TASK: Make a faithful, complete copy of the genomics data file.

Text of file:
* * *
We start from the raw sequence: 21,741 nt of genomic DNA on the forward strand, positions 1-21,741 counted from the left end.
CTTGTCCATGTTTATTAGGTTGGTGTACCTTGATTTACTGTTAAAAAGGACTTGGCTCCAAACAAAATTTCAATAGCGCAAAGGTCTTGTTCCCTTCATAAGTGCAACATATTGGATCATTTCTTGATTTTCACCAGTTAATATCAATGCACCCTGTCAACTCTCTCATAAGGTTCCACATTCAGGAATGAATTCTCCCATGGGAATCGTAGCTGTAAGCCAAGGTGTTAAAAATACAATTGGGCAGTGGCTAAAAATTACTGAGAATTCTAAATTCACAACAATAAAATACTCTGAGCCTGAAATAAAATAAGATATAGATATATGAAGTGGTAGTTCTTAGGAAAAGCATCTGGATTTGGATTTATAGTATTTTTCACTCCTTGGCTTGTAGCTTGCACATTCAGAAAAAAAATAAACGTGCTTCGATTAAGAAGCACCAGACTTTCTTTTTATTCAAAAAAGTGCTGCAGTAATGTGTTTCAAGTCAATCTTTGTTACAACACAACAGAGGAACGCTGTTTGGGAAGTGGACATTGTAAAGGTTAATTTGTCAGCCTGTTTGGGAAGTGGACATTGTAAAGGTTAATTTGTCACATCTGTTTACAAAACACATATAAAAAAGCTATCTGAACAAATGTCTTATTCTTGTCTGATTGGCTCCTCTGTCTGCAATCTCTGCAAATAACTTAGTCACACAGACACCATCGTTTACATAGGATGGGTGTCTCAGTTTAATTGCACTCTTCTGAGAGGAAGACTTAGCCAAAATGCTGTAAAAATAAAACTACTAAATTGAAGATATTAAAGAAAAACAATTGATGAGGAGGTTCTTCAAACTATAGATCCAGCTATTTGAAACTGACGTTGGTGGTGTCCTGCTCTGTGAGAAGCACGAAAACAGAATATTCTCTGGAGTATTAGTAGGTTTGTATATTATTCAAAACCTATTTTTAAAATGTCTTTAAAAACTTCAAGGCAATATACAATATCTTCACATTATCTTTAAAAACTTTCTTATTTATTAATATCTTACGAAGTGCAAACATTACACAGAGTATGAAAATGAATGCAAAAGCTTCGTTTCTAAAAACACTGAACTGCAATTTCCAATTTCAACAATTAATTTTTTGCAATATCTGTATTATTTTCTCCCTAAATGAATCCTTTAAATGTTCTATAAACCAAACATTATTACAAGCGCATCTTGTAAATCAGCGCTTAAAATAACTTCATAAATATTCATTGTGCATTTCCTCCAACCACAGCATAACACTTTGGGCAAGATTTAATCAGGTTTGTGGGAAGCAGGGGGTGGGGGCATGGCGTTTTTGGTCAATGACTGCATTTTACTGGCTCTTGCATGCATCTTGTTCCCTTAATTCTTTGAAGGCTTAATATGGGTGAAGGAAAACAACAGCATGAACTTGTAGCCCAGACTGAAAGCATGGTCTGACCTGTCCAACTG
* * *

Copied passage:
We start from the raw sequence: 21,741 nt of genomic DNA on the forward strand, positions 1-21,741 counted from the left end.
CTTGTCCATGTTTATTAGGTTGGTGTACCTTGATTTACTGTTAAAAAGGACTTGGCTCCAAACAAAATTTCAATAGCGCAAAGGTCTTGTTCCCTTCATAAGTGCAACATATTGGATCATTTCTTGATTTTCACCAGTTAATATCAATGCACCCTGTCAACTCTCTCATAAGGTTCCACATTCAGGAATGAATTCTCCCATGGGAATCGTAGCTGTAAGCCAAGGTGTTAAAAATACAATTGGGCAGTGGCTAAAAATTACTGAGAATTCTAAATTCACAACAATAAAATACTCTGAGCCTGAAATAAAATAAGATATAGATATATGAAGTGGTAGTTCTTAGGAAAAGCATCTGGATTTGGATTTATAGTATTTTTCACTCCTTGGCTTGTAGCTTGCACATTCAGAAAAAAAATAAACGTGCTTCGATTAAGAAGCACCAGACTTTCTTTTTATTCAAAAAAGTGCTGCAGTAATGTGTTTCAAGTCAATCTTTGTTACAACACAACAGAGGAACGCTGTTTGGGAAGTGGACATTGTAAAGGTTAATTTGTCAGCCTGTTTGGGAAGTGGACATTGTAAAGGTTAATTTGTCACATCTGTTTACAAAACACATATAAAAAAGCTATCTGAACAAATGTCTTATTCTTGTCTGATTGGCTCCTCTGTCTGCAATCTCTGCAAATAACTTAGTCACACAGACACCATCGTTTACATAGGATGGGTGTCTCAGTTTAATTGCACTCTTCTGAGAGGAAGACTTAGCCAAAATGCTGTAAAAATAAAACTACTAAATTGAAGATATTAAAGAAAAACAATTGATGAGGAGGTTCTTCAAACTATAGATCCAGCTATTTGAAACTGACGTTGGTGGTGTCCTGCTCTGTGAGAAGCACGAAAACAGAATATTCTCTGGAGTATTAGTAGGTTTGTATATTATTCAAAACCTATTTTTAAAATGTCTTTAAAAACTTCAAGGCAATATACAATATCTTCACATTATCTTTAAAAACTTTCTTATTTATTAATATCTTACGAAGTGCAAACATTACACAGAGTATGAAAATGAATGCAAAAGCTTCGTTTCTAAAAACACTGAACTGCAATTTCCAATTTCAACAATTAATTTTTTGCAATATCTGTATTATTTTCTCCCTAAATGAATCCTTTAAATGTTCTATAAACCAAACATTATTACAAGCGCATCTTGTAAATCAGCGCTTAAAATAACTTCATAAATATTCATTGTGCATTTCCTCCAACCACAGCATAACACTTTGGGCAAGATTTAATCAGGTTTGTGGGAAGCAGGGGGTGGGGGCATGGCGTTTTTGGTCAATGACTGCATTTTACTGGCTCTTGCATGCATCTTGTTCCCTTAATTCTTTGAAGGCTTAATATGGGTGAAGGAAAACAACAGCATGAACTTGTAGCCCAGACTGAAAGCATGGTCTGACCTGTCCAACTG